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26 thoughts on “Toasted milk powder (extra-strength brown butter) chocolate chunk cookies

  1. Hello there,
    The notion of browning milk powder certainly sounds intriguing and now I do have to try this variation on your excellent chocolate chip cookie recipe.

    I was interesting in the microwave and pressure cooker methods. At first I thought perhaps there might be InstantPot directions but no such luck. The procedure is sorely lacking in detail. Similarly for the microwave method with no wattage given and comments on immediate scorching when tried.

    I would like to make a larger batch to keep on hand for experimenting in cookies, pie crusts and possibly quick breads. Have you attempted the microwave method and have any tips for success?

    And yes, I agree bringing the browned butter back to a spreadable consistency seems to give a better texture. I think I first discovered this years ago thanks to a great white chocolate macadamia nut cookie recipe from the 1988 “The International Cookie Cook Book” by Nancy Baggett. I jumpstart that without negative consequences by putting my pan with the browned butter in the freezer for ten to fifteen minutes.

    I love “Baked To Order” and your thoughtful posts with excellent recipes! I will always be looking for a next cookbook from you!

    1. Hi! I have tried the microwave method and it worked fine for me; I just did it at normal strength but made sure to stir well at regular intervals (30-60 seconds). Hope that helps! I plan to try in the instant pot soon and will update the post if that works well.

  2. Hello, I noticed this recipes calls for cold eggs. I was wondering what the reasoning for that was, since it’s unusual to see a cookie recipe with cold eggs?

    1. It just helps cool the dough faster. Since cookies don’t have much liquid there’s not really an issue with curdling (which is usually why recipes call for room temp eggs). But it’s fine to use room temp eggs too, not a big deal!

      1. Hi, my dough was really wet and it stayed like that even after staying in the refrigerator over nigh. The dough spreaded into the size of the baking sheet when baked. Can you please tell me what did I do wrong? Thanks in advance

        1. It’s hard to say exactly without having seen you make it, but my guess would be that there was a mismeasurement somewhere (maybe the flour?). The dough shouldn’t be overly wet and should definitely firm up after refrigeration.

  3. The toasted milk powder cookies look amazing. I have *whole* milk powder left from another recipe, and since it’s not easy to find and expensive, I’d like to use it up. Would it be suitable for this cookie?

    I’m thrilled to have stumbled across your site. I just ordered your cookbook. Ahh, e-books, instant gratification!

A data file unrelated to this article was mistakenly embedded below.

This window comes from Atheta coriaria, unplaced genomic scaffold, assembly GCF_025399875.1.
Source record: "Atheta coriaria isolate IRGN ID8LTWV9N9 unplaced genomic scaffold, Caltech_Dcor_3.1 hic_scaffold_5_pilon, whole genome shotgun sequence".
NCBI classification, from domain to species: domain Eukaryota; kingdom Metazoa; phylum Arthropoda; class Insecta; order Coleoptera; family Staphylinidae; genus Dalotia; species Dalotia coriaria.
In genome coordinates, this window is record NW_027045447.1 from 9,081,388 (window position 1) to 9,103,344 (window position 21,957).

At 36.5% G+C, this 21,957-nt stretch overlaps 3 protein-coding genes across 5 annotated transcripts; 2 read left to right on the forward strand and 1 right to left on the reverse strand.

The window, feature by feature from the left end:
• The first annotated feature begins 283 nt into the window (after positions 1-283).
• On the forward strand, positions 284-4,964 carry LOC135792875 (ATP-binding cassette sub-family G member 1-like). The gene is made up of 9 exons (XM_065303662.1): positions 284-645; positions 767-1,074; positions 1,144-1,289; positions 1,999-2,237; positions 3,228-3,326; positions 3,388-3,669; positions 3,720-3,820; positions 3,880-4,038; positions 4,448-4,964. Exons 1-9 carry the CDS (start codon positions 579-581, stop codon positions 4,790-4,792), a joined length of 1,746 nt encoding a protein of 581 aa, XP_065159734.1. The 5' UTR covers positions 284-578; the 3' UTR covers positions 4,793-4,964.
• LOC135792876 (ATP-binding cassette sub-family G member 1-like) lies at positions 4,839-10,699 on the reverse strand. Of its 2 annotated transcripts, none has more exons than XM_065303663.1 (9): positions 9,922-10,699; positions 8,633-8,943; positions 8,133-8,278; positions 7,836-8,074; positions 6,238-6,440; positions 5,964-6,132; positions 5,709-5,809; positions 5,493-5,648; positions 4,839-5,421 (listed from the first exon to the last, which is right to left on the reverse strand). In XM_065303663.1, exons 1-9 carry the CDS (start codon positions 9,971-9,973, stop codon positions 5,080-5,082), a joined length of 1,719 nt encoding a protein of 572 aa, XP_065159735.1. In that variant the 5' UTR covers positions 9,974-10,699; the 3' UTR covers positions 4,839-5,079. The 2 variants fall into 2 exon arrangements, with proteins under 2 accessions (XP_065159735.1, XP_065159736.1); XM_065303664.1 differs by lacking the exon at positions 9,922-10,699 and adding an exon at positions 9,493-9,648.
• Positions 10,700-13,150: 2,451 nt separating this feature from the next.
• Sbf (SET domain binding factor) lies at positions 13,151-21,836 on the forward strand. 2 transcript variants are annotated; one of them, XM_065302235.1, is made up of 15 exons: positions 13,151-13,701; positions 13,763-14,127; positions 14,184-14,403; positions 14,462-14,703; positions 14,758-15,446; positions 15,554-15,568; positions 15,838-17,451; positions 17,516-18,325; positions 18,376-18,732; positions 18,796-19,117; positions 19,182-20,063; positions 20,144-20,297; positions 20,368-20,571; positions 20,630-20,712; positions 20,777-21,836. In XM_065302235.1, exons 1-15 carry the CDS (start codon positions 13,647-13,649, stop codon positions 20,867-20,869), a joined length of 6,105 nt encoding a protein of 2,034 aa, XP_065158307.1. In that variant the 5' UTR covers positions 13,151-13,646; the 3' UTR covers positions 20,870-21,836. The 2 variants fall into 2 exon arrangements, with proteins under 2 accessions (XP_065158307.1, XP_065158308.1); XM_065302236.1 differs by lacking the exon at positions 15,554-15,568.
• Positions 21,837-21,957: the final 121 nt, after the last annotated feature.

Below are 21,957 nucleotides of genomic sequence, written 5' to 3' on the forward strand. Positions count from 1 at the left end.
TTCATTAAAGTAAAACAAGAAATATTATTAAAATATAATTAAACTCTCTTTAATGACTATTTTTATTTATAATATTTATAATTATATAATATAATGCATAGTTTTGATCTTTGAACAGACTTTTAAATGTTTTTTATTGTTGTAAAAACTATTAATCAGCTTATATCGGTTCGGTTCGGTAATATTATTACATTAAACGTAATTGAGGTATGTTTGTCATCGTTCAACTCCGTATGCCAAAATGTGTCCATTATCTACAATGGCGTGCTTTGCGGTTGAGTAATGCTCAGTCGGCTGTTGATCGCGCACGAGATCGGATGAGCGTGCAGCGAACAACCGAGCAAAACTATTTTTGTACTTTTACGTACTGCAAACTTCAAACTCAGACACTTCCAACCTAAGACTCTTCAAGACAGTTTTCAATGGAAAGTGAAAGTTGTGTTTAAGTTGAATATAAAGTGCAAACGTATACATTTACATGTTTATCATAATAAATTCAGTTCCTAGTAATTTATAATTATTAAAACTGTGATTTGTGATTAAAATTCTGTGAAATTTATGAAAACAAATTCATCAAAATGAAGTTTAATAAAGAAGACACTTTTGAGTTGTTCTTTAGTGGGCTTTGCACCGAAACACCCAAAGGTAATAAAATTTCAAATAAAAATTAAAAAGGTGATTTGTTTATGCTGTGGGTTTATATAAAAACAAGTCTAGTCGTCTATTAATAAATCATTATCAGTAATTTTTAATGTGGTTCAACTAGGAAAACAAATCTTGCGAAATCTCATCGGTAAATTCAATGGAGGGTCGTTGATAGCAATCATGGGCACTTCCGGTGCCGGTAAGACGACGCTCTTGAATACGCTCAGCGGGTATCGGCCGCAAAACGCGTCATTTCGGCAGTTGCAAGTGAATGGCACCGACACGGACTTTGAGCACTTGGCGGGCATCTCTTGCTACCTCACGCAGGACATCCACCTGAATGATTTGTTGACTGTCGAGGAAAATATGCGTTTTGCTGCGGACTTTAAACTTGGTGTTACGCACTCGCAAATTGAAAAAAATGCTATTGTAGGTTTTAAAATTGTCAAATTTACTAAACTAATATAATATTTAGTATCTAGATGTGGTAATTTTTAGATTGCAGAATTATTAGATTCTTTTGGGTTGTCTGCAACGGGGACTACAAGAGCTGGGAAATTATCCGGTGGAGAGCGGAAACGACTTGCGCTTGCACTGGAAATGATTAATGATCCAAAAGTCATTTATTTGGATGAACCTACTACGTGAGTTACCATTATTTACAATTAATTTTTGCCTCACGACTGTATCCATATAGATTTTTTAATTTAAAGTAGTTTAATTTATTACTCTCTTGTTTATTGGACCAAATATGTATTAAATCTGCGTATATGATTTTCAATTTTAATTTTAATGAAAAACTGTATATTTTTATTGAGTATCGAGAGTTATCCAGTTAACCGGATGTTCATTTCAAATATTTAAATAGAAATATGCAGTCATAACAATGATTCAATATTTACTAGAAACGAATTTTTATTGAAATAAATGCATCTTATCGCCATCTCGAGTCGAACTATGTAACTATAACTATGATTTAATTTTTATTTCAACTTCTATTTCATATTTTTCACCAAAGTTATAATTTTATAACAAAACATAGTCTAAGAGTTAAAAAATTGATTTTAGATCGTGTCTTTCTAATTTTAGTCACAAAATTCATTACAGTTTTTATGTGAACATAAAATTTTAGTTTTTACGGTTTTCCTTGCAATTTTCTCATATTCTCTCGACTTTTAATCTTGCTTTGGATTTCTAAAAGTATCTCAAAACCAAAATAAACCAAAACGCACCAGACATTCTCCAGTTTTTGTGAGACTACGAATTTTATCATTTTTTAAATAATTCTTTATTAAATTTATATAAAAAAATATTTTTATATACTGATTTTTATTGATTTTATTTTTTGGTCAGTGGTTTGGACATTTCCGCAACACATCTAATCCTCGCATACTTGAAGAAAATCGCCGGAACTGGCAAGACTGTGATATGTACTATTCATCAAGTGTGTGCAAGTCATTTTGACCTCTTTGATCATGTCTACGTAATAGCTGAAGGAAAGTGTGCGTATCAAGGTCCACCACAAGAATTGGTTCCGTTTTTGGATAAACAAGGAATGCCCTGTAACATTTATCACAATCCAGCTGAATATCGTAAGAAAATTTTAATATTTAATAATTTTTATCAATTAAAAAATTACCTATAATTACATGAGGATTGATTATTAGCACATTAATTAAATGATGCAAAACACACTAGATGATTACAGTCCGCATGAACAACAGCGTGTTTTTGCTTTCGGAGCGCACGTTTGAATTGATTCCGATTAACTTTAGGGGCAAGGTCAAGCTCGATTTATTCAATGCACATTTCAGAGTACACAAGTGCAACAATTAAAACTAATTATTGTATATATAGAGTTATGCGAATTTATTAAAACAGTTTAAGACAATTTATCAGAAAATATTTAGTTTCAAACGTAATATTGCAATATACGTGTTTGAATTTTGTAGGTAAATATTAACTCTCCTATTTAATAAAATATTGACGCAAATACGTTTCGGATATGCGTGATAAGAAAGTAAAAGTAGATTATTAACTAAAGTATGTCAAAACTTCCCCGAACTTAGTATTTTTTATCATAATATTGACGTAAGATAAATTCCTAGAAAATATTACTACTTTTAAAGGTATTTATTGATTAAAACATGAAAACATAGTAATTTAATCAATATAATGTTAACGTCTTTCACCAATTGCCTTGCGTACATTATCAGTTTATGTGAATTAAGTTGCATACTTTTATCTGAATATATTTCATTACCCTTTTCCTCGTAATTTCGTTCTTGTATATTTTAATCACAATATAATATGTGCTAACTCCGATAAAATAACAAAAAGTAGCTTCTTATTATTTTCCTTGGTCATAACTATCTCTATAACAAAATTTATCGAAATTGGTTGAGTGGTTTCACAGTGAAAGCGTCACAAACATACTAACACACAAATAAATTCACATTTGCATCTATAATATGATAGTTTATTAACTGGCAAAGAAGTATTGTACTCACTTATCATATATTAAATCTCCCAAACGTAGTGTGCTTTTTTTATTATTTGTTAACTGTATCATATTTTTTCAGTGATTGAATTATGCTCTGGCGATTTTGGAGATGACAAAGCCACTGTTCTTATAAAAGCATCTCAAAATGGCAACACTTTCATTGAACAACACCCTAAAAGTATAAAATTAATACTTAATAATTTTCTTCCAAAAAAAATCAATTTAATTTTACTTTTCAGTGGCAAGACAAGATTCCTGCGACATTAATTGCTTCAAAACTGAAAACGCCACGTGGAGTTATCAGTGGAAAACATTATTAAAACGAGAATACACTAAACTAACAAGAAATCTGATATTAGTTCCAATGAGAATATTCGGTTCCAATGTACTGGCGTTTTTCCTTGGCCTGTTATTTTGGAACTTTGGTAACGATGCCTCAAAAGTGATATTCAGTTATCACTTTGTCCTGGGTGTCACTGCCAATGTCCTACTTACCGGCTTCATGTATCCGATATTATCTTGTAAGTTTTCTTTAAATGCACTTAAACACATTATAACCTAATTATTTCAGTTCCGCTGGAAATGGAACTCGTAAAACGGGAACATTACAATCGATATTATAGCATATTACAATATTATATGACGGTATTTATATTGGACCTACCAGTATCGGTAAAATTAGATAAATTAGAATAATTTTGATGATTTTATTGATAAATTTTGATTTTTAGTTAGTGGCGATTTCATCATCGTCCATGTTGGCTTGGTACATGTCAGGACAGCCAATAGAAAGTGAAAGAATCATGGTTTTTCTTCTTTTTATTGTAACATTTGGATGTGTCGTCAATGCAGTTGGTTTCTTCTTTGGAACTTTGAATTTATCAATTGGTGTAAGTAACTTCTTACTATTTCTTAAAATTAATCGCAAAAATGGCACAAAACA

Happy baking and Happy Holidays,


  4. Arg. I just noticed that you already answered the question about whole milk powder. Sorry for the repetition. I’ll post my results as to how they turn out.

  5. Hi. Just curious I was wondering if you could share the difference in the final cookie texture when using “spreadable” butter vs melted please? Thank you!

  6. Not sure what I did…doubled the butter/milk powder and I got an un-homogenized mess. 45g of milk power to 113g of butter seems like an awful lot of milk powder…am I missing something?

    1. Hi! When you say unhomogenized do you mean clumpy? It is normal for the powder not to dissolve but if it is clumping badly I advise sifting the powder turning down the heat and whisking constantly during the browning process (see recipe notes). It is a lot of powder and you can decrease it if you want, but I found I preferred being aggressive with the amount so the flavor would really come through. Hope that helps!

  7. Hi, mine came out spreading into one big “sheet” of cookie (the dough spreaded all over the sheet pan when baked). I refrigerated the dough over night and followed your recipe exactly. What did I do wrong?

    1. Hi! Usually overspreading results from either too much fat, too little flour, or an oven temperature that’s too low. If you weighed everything out and are still having the spreading problem, I’d use a thermometer to check the oven temp and making sure your oven is fully preheated / doesn’t run low. Hope that helps!

  8. Genuinely one of the best chocolate chip cookie I’ve found, the texture of the cookies is so delicious and it wasn’t too hard to make. The cookies themselves the dough before the chocolate chips has good flavor combined with the espresso powder. Overall 100% recommended

  9. Y’all, please sift your milk powder. I didn’t, Of course, I didn’t whisk it in either. My butter/powder mixture was a pile of buttery granules (totally MY fault). And yet, this recipe did not disappoint! Fantastic flavor, and the cookies didn’t spread into flat discs, like many melted butter recipes do. Thank you for this recipe! I can’t wait to try it again & follow the instructions this time. 😛

  10. Hi there
    Wanting to make these. Just curious do you have a final weight of the butter after it is browned? Or is it 113g to start and whatever is left is left? I am going to brown the milk powder separately as I find that is easier for me then add it to the warm brown butter off the stove allow them to cool together till a soft consistency. Is European butter OK to use? I like to use kerrygold but I know the high fat can change recipes. Just curious about if you know how much butter you should end up with after it’s browned in grams (minus milk powder) if not ill just go ahead and try it out! Thank you I’ve wanted to make these for weeks and can’t wait!

    1. Hi! I typically use North American butter and always end up with 91-92g of butter after browning. I haven’t tried this recipe with European style so can’t comment on how that would affect these cookies. Hope that helps!

  11. I haven’t made this exact recipe, but I use this method every time I make brown butter. Ingenious. Thank you so much for sharing – this leveled up all my bakes. I will be grateful for this tip for the rest of my life.